IN THE aftermath of the trouble on Sydney's beaches, there has been a lot of talk about riots, race and religion. And with Christmas coming up, I have a confession to make.
I will be joining readers in celebrating Christmas.
So what? You may ask. But in my case, the difference is that I come from a Muslim cultural and religious background. And some people tell me that my culture doesn't allow me to celebrate the birth of Christ.
As usual, I will spend Christmas day having lunch with my best mate. We both attended Sydney's only Anglican Cathedral School.
Some years ago, I introduced him to a Japanese friend of mine. They instantly clicked. I was best man at their wedding. It was a truly Australian event -- an Anglican boy marrying a Buddhist girl with a Muslim best man, all taking place at St Andrew's Cathedral.
At 14, I was given my first translation of the Koran in English. It was a very old translation first published in Lahore in the 1930s. The translator was an Indian named Abdullah Yusuf Ali who rose to the highest posts in the Indian Civil Service that formed the administrative bedrock of the British Raj. His is perhaps the most popular and widely used translation.
It was at school that I discovered the story of the Koranic Jesus. The story can be found in a chapter of the Koran named Maryam (which is Arabic for Mary).
It begins with the usual supplication that commences all but one chapter of the Koran: In the name of God, Most Gracious and Most Merciful. This supplication is used not only when starting a reading of the Koran, but precedes virtually all the daily actions of a Muslim, both mundane and devotional.
The chapter then goes into how John the Baptist appeared on the scene. John (named Yahiya in classical Arabic) was born to Zachariah, and father and son are revered as prophets.
Once John has been mentioned, Mary is introduced. She is described as withdrawing from her family to a place in the East, locking herself away from the rest of society. A man mysteriously appears in her private chamber. The following dialogue ensues:
MARY: I seek refuge from thee to God Most Gracious: come not near if thou dost fear God.
MAN: Nay, I am only a messenger from the Lord, to announce to thee the gift of a holy son.
MARY: How shall I have a son, seeing that no man has touched me, and I am not unchaste?
MAN: So it will be: Thy Lord sayeth: that is easy for Me: and We wish to appoint him as a sign unto men and as a Mercy from Us. It is a matter so decreed.
The man was an angel. Christ was conceived miraculously. Following birth, Mary took her son back to her family. Her father was a respected rabbi and Mary was always known for her modesty and chastity. Further Mary had made a vow not to speak to any man for a fixed period of time. When she was first publicly accused of sexual impropriety, she pointed to the baby Jesus.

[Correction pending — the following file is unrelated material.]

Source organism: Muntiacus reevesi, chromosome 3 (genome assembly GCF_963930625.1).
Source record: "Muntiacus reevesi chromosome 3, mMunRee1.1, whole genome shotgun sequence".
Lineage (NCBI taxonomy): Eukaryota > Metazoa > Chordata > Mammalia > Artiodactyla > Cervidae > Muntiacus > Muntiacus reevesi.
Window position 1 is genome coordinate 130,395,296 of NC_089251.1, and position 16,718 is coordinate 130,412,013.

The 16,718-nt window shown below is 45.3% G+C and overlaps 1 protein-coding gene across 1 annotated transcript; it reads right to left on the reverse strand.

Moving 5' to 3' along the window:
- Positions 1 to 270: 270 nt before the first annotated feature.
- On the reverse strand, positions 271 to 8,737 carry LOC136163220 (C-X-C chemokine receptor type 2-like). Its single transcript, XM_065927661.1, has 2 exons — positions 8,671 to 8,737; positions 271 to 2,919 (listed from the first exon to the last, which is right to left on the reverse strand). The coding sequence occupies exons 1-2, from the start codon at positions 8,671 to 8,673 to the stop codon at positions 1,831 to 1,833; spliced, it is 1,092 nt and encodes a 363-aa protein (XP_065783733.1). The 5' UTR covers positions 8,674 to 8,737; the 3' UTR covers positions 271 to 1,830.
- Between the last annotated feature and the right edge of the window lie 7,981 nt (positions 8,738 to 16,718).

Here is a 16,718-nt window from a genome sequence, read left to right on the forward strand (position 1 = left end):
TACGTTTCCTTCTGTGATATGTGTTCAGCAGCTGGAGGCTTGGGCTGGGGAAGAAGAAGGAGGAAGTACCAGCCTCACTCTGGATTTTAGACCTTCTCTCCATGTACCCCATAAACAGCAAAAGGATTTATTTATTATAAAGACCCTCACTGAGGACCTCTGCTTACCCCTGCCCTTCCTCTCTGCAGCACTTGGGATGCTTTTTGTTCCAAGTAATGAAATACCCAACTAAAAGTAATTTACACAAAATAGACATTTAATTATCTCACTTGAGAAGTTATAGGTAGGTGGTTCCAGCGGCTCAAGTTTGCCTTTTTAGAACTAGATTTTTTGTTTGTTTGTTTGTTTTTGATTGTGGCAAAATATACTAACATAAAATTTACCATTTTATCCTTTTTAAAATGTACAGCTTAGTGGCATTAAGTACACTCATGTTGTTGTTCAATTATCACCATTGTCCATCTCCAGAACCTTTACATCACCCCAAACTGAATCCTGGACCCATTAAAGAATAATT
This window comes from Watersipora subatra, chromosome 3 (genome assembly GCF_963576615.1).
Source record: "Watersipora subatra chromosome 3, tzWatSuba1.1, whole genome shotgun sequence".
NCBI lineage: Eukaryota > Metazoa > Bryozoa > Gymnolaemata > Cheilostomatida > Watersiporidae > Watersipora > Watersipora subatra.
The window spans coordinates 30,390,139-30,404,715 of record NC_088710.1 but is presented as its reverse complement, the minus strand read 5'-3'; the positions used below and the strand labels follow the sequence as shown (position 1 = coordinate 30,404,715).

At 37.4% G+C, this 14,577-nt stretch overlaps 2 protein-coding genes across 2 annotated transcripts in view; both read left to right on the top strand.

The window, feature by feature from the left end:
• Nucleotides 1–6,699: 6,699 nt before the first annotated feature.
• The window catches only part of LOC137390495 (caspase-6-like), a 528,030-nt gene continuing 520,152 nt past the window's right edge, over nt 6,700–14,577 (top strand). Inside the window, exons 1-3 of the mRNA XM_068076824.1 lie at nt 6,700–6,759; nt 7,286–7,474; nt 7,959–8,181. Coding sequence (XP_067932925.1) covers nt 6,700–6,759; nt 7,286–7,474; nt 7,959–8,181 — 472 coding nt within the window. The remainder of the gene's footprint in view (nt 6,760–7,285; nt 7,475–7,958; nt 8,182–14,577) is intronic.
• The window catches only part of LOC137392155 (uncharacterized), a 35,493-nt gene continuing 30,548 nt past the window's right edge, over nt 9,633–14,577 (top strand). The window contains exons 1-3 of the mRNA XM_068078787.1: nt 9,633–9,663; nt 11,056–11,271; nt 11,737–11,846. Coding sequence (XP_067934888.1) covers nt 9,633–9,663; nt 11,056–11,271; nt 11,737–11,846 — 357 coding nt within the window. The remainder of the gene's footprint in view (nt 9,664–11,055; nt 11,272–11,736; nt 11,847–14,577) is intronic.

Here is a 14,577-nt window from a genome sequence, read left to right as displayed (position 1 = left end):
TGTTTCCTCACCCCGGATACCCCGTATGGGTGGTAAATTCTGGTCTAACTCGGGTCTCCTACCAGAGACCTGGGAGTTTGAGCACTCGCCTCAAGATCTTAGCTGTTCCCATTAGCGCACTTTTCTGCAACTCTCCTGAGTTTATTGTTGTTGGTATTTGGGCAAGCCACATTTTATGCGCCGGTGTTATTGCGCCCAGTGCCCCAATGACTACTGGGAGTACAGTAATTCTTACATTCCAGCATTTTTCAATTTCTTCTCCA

The Koran thus describes the first miracle of Christ his speaking from the cradle in defence of his mother. His exact words were:
I am indeed a servant of God: He hath given me revelation and made me a prophet. And he hath made me blessed wheresoever I be and hath enjoined on me prayer and charity as long as I live. He hath made me kind to my mother, and not overbearing or miserable. So peace is on me the day I was born, and the day I die, and the day I shall be raised up to life again!
I'm not sure if Joseph or the Three Wise Men appear in the Koranic account. But a number of Jesus miracles are mentioned. These include healing lepers and restoring life to the dead. Christ's ascension is also mentioned. The sayings of Prophet Mohammed mention Christ's return to Earth to establish the kingdom of God toward the end of time.
Given the status of Mary and Christ, it is not surprising that in the place where it all happened, the Palestinian town of Beit Lahm (Bethlehem), Muslims and Christians both celebrate Christmas. In many Muslim countries, Christmas is a public holiday.
And when Christian leaders remind us that Jesus is the reason for the season, our Muslim brethren should find nothing objectionable.
Christmas should remind us that, despite minor cultural and theological differences, the things that unite us are greater in number and more important than those which divide us.
First published in the Daily Telegraph on 22 December 2005.
© Irfan Yusuf 2006